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Continental to Use Recycled PET in Tire Production as of 2022

Autosphere » Tires » Continental to Use Recycled PET in Tire Production as of 2022
continental tire fibre
Continental is enabling the use of recycled PET bottles in its tire production as of 2022. PHOTO Continental

Continental enables the use of reprocessed polyester obtained from recycled plastic bottles in its tire production as of 2022.

The new sustainable polyester yarn will be obtained from polyethylene terephthalate (PET) bottles by a mechanical process and will be used in the construction of the tire carcass.

This can completely replace conventional polyester.

Together with its cooperation partner and supplier OTIZ, a fibre specialist and textile manufacturer, the tire manufacturer has developed a special technology to recycle PET bottles without previously necessary intermediate chemical steps and to make the polyester yarn functional for the high mechanical requirements of the tire.

In the course of so-called upcycling, a PET bottle becomes a high-performance PET material.

pet Fibre
Laboratory and tire tests conducted by Continental have shown that secondary raw material fibres perform equally well as the fibres used up to now. PHOTO OTIZ, Oriental Industries

“As early as 2022, we will be able to use material obtained from recycled PET bottles in tire production. In our innovative recycling process, the fibres are spun from recycled PET without having to break the material down into its components beforehand,” says Dr. Andreas Topp, responsible for materials, process development and industrialization in Continental’s Tires business area.

He adds: “Already at this year’s IAA MOBILITY in Munich, we will present a highly innovative concept tire with polyester yarn made from recycled PET bottles. With the use of recycled polyester yarn, we are taking another important step in the direction of the cross-product circular economy.”

A process

As part of the recycling process, the bottles are first sorted, caps removed and finally mechanically cleaned.

After mechanical shredding, they are melted down and granulated; this is followed by solid-state polymerization and a modified spinning process.

“Our modified manufacturing process enables us to obtain polyester yarn for tire construction from PET bottles without any polymerization process from monomers,” explains Dr. Derren Huang, Chief of Research and Development at OTIZ.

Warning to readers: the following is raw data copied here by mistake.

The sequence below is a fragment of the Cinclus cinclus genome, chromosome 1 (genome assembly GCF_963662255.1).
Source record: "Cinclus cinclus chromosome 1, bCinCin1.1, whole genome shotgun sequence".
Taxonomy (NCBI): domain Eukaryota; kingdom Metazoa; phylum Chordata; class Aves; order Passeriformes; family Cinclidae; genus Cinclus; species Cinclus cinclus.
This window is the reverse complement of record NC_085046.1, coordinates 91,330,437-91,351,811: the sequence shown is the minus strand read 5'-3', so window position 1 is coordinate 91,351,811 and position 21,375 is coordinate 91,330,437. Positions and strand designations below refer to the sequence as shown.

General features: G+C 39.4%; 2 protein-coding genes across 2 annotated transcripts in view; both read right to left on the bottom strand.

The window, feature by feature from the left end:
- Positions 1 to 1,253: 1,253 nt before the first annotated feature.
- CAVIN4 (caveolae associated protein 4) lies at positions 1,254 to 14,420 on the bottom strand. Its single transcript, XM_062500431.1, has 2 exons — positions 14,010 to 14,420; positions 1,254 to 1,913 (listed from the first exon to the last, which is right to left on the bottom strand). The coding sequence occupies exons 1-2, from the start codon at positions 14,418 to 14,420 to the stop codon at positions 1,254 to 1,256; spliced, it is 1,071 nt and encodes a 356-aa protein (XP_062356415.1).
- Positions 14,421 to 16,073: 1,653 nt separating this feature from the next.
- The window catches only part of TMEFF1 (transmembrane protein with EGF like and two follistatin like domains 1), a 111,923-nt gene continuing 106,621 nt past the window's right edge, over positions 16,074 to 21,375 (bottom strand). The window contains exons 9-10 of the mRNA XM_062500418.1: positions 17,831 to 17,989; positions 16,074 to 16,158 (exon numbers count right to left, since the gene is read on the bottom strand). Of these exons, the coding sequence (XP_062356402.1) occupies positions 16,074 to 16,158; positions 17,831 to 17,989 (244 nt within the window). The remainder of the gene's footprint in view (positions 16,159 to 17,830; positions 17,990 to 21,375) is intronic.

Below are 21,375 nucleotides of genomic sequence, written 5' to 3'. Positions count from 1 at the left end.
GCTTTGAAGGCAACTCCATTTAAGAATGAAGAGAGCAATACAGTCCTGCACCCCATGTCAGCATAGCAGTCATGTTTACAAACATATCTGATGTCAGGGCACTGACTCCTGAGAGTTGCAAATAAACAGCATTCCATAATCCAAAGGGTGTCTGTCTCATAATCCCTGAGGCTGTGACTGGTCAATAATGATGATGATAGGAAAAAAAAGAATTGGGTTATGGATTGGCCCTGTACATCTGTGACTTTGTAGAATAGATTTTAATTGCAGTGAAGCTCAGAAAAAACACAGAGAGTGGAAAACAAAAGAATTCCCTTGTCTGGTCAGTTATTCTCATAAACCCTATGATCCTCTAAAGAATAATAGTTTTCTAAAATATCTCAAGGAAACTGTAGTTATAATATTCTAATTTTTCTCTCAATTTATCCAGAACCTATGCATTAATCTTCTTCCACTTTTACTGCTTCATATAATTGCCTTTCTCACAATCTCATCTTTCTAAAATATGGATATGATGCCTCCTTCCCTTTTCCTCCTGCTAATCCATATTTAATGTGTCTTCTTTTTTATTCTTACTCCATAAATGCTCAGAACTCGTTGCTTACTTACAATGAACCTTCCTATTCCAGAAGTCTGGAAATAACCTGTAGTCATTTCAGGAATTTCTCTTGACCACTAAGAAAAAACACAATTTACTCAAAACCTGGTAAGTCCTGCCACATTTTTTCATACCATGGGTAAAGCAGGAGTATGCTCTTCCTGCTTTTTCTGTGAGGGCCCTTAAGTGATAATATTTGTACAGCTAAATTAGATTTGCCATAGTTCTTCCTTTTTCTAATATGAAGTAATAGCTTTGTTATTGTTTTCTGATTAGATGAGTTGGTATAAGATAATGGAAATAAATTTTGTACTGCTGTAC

Laboratory and tire tests conducted by Continental have shown that secondary raw material fibres perform equally well as the fibres used up to now.

They have the same quality as virgin PET, are just as stable, and are particularly suitable for tires due to their breaking strength, toughness and thermal stability.

Conventional PET has long been used as a material in car tire construction because it retains its shape even under high loads and temperatures and thus ensures safety at all driving speeds.

The use of recycled PET conserves valuable resources in tire construction: today, a conventional passenger car tire consists of around 400 grams of polyester yarn. This means that more than 60 recycled PET bottles can be used for a complete set of vehicle tires in the future.

Continental’s sustainability strategy

Recycling is becoming increasingly important in the design, development and production of premium tires.

By 2050 at the latest, Continental aims to successively use 100 percent sustainably produced materials in its tire products.

With the use of recycled PET, the tire manufacturer succeeds in taking a further step toward the circular economy.

“For us, waste is tomorrow’s production material as we see the model of the future in the circular economy. Continental’s commitment to actively shaping and driving this transformation offers us a head start for our future business and thus for our future viability,” says Claus Petschick, Head of Sustainability at the Tires business area of Continental.

“Our ambition is clear: By 2050 at the latest, we want to completely close our product and resource cycles together with partners and suppliers.”

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